The Visconti Fortress, or Rocchetta, is the oldest nucleus of the Pilotta. Built between the XIV and XV centuries it was previously a prison and then a residence for court functionaries. In the firts half of the XIX century part of the structure was ceded to the Academy of Fine Arts which could thus extend beyond the Halls used since the XVIII century. In the Rocchetta were than displayed the Correggio altar pieces which had never been taken back to their respective Churches after Napoleonic requesitions but were placed here to be studied. In perfect continuity with the Halls, this section houses today some of XIX century artworks of Parma production: from mythological to historical and religious painting, including portraits and landsacapes.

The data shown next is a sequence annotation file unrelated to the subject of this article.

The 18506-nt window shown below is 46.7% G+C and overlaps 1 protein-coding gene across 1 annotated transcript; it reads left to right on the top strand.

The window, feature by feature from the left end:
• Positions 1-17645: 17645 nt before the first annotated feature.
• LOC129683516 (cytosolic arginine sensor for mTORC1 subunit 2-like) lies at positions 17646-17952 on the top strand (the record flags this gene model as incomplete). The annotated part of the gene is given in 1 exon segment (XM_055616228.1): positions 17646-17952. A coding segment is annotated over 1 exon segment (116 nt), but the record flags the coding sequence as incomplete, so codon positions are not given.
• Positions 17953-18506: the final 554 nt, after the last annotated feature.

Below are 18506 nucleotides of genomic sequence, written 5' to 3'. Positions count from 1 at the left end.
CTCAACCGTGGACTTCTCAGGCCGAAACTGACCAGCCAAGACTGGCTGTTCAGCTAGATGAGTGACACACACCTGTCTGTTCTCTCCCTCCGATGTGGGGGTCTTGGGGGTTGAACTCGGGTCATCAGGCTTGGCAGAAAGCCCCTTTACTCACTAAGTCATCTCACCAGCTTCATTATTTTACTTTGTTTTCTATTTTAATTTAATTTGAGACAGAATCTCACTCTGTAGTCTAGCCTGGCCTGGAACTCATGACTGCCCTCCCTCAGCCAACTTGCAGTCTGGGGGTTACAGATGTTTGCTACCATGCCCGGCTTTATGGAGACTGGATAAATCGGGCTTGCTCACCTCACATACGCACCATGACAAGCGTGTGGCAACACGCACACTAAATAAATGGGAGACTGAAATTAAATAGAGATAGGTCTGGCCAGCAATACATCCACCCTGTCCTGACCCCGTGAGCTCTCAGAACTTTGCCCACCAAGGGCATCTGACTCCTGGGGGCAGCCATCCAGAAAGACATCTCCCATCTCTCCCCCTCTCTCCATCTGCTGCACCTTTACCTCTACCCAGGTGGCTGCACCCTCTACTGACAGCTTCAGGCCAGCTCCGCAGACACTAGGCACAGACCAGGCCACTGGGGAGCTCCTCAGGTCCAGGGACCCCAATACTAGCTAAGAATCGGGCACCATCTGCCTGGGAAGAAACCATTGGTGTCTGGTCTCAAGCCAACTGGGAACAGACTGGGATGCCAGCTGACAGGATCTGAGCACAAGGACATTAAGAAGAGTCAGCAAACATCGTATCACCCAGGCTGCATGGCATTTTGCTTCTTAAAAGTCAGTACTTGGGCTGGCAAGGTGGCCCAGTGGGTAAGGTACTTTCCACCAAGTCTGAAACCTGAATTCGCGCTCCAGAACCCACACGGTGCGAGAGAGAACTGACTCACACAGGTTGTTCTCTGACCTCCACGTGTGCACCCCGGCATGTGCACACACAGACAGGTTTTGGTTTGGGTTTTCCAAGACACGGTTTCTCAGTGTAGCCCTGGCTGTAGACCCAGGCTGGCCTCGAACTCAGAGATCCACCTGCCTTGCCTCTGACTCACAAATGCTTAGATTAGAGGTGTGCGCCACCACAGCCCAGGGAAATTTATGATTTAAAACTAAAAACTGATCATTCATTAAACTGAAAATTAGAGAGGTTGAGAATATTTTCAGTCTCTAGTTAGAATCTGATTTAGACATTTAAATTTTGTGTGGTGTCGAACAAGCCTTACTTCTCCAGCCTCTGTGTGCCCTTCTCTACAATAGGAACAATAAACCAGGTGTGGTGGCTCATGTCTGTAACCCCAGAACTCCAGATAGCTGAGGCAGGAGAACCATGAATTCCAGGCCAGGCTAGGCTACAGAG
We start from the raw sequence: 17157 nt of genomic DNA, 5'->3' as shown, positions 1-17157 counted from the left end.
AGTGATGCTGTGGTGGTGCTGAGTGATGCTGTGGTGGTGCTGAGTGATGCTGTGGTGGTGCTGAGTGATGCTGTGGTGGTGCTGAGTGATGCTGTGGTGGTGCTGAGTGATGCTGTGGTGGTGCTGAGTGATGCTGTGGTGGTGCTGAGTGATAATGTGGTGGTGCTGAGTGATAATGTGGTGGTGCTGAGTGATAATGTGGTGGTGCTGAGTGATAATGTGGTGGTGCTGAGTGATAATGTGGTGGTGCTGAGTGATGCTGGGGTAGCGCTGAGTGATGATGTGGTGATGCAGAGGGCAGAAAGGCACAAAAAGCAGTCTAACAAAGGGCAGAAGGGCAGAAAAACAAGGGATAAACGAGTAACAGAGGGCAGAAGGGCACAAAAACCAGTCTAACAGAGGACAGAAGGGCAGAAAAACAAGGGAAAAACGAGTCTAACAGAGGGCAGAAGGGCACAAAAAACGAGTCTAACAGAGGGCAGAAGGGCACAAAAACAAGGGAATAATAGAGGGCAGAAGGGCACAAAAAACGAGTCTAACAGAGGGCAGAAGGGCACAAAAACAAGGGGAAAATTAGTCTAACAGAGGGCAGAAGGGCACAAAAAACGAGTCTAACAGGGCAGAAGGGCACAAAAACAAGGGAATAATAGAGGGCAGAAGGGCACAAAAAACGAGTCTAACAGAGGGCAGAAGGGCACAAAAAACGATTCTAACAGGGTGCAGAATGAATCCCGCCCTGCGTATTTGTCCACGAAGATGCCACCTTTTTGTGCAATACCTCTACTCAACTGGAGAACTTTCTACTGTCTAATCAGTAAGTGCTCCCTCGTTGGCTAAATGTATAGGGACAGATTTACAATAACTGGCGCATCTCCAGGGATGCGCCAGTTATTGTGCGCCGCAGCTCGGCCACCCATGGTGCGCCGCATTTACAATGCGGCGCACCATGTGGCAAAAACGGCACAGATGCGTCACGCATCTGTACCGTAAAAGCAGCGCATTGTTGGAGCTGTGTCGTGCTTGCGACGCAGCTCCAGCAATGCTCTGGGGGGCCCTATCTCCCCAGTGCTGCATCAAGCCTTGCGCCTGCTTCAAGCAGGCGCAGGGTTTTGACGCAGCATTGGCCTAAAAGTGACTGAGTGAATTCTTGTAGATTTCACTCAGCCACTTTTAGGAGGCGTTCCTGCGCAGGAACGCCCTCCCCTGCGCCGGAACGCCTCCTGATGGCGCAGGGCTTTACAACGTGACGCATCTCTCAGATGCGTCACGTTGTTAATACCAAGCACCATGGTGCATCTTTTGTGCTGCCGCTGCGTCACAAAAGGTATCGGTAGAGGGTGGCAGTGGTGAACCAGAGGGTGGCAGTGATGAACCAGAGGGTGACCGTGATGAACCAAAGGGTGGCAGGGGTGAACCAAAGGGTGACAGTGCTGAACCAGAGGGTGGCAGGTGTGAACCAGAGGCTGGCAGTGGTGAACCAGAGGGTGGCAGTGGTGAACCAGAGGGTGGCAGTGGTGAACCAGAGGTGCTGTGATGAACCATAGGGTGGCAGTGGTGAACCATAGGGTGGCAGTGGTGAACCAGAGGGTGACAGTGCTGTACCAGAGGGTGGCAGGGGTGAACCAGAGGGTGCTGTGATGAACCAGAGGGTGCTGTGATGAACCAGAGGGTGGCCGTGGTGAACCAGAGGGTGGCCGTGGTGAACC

In this room can be found some of the masterpieces relative to the patronage of Maria Luigia of Habsburg, wife of Napoleon, who became sovereign of Parma, Piacenza and Guastalla in 1814. A great patron of the arts, the Duchess operated on the cusp of a backward-looking neoclassical taste still essentially Imperial and an emerging romantic attention for historical subjects and nature. Representative of the first tendency is the work by Francesco Scaramuzza here displayed which depicts a monumental Silvia and Aminta, sent in 1862 to illustrate Parma at the Great Exhibition in London. More indicative of the roomantic style are the two magnificent Rebel bought directly by Maria Luigia, two canvases of Giuseppe Molteni, another «official» court painter of her Duchy. The small work by Ferdinando Storelli, however, represents the aesthetic which the Duchess hoped would be a long lasting and significant Parma school of landscape painting.